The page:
1. Many Still Take Vitamin E, Even Though It May Be Ineffective or Harmful
A large national survey shows that 12 percent of U.S. adults (24 million people) consumed high doses (400 IU per day or more) of vitamin E supplements in 1999-2000 (Brief Communications, p. 116).
Researchers refer to several recent clinical trials that show that high doses of vitamin E are associated with increased risk for premature death.
Editorial writers point to other recent studies that show that high doses of vitamin E do not prevent or lower risk for heart disease, cancer, Alzheimer disease, or amyotrophic lateral sclerosis (ALS) (Editorial, p. 143). Based on this research, they say that, at this time, "people should avoid this vitamin at high dosages."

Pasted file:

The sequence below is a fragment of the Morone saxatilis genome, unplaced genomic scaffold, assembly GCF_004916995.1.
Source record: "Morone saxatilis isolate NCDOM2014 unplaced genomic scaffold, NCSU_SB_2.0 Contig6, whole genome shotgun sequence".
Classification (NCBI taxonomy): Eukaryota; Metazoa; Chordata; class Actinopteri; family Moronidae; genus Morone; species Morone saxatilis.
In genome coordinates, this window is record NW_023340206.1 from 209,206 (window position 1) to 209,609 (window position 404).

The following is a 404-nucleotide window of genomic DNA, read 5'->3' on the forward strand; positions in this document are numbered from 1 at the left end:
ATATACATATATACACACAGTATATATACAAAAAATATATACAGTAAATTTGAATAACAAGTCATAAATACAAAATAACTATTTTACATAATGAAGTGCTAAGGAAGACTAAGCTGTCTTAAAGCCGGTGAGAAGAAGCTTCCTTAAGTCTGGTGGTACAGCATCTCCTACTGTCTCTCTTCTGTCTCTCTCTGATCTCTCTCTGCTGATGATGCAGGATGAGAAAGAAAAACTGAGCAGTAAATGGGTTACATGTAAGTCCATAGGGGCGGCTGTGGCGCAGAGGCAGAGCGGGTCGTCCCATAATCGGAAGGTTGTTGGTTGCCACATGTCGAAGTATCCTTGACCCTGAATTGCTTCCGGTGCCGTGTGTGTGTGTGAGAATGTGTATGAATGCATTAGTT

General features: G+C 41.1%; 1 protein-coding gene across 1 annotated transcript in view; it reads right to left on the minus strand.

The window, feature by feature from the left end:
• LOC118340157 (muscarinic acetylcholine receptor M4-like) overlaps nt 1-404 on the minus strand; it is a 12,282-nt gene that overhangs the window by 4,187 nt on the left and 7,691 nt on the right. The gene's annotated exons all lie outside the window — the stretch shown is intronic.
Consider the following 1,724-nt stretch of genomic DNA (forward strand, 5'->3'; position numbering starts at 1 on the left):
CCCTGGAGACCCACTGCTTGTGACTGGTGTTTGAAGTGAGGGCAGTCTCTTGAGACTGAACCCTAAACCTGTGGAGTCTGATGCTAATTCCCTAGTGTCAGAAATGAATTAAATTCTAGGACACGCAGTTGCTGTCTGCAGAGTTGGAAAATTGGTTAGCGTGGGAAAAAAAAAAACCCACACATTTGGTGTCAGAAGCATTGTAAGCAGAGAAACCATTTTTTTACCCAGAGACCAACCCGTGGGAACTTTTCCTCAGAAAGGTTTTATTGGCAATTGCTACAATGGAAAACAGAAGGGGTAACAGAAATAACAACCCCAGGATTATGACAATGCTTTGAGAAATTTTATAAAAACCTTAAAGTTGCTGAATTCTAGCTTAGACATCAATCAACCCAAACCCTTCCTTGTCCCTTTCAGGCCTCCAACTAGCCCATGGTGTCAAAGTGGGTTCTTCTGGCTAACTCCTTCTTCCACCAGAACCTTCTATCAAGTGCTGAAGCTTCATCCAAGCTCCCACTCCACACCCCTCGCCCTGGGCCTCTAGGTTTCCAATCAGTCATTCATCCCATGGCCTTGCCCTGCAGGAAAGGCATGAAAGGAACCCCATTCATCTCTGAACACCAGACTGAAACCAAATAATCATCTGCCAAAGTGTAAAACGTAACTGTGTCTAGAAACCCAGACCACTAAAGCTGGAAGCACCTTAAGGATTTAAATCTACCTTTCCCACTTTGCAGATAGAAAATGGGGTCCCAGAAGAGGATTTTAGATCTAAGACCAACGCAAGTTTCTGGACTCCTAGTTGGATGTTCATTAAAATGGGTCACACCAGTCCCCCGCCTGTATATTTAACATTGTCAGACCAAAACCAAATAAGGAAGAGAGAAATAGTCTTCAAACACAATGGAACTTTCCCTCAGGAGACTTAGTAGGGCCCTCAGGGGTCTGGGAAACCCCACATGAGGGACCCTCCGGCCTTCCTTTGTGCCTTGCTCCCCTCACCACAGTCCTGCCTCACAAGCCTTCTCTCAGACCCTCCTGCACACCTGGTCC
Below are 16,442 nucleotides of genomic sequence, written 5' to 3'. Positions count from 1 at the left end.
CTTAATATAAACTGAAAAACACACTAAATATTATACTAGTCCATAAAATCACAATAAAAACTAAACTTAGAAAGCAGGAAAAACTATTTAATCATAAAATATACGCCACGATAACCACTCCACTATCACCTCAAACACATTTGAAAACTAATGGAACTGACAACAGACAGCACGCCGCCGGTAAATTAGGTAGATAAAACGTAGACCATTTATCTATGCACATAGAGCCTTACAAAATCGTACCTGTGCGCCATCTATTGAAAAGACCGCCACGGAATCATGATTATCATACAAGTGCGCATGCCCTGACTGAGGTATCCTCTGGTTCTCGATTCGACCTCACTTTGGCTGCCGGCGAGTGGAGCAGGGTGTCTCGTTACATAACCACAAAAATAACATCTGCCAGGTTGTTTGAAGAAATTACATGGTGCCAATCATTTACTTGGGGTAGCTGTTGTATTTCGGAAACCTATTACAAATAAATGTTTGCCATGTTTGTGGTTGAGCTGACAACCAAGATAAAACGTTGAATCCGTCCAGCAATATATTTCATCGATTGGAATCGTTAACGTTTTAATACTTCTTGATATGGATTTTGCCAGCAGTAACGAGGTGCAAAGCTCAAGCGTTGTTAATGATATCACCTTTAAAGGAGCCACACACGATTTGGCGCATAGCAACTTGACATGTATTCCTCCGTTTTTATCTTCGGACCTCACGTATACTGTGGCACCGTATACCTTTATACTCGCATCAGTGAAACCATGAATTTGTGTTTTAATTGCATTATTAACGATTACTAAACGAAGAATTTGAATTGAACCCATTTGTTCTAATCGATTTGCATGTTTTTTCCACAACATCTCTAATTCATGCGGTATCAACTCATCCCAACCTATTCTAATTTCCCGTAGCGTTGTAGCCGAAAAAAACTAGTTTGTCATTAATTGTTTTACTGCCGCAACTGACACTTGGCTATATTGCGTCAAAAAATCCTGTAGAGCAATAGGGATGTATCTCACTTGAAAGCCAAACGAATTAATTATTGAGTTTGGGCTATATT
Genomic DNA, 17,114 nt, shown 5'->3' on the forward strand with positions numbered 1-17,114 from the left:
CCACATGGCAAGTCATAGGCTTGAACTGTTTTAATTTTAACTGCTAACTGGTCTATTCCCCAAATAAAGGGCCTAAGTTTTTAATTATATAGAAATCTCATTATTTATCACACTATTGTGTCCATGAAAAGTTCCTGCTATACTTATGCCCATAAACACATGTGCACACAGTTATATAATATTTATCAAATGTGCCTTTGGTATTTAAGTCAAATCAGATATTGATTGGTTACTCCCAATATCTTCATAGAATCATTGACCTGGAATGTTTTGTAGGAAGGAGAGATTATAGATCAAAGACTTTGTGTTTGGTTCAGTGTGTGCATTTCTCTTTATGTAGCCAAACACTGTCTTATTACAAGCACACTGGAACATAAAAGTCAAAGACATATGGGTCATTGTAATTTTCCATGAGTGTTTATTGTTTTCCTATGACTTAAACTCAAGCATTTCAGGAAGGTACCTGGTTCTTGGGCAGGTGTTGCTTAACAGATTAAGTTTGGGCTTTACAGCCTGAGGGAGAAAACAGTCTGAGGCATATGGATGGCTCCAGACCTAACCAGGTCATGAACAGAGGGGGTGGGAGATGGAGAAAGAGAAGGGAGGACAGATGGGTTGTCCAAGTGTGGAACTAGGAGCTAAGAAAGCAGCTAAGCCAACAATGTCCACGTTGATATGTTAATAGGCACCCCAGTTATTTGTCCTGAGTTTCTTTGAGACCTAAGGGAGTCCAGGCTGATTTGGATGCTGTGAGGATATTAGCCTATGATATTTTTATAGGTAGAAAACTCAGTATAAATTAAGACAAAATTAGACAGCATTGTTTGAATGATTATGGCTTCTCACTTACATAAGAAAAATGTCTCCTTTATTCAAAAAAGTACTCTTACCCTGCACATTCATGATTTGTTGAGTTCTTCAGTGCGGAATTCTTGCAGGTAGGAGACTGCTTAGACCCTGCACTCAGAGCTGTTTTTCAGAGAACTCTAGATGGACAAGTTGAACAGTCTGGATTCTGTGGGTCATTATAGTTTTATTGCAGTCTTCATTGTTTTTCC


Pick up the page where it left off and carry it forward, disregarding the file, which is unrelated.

2. Test Results Pending After Hospital Discharge Often Languish
A study of hospitalist services at two hospitals found that about 41 percent of 2,644 discharged patients had pending laboratory and radiologic test results and that 191 (nine percent) of these results indicated urgent clinical action, such as starting or changing antibiotic therapy (Improving Patient Care, p. 121).
Of 105 hospital physicians who responded to a survey about the actionable results, 65 were unaware of the results and 31 were unaware that the tests had been ordered.
Researchers say that despite the small numbers in the study, results suggest a need for a highly reliable system of ensuring follow-up of hospital test results.
3. Medicare Would Save Money and Improve Care by Paying Full Cost of ACE Inhibitors for People with Diabetes
Medicare would save money and improve health outcomes by providing full coverage of ACE inhibitors for people with diabetes, a new cost effectiveness s
Contact: Susan Anderson
American College of Physicians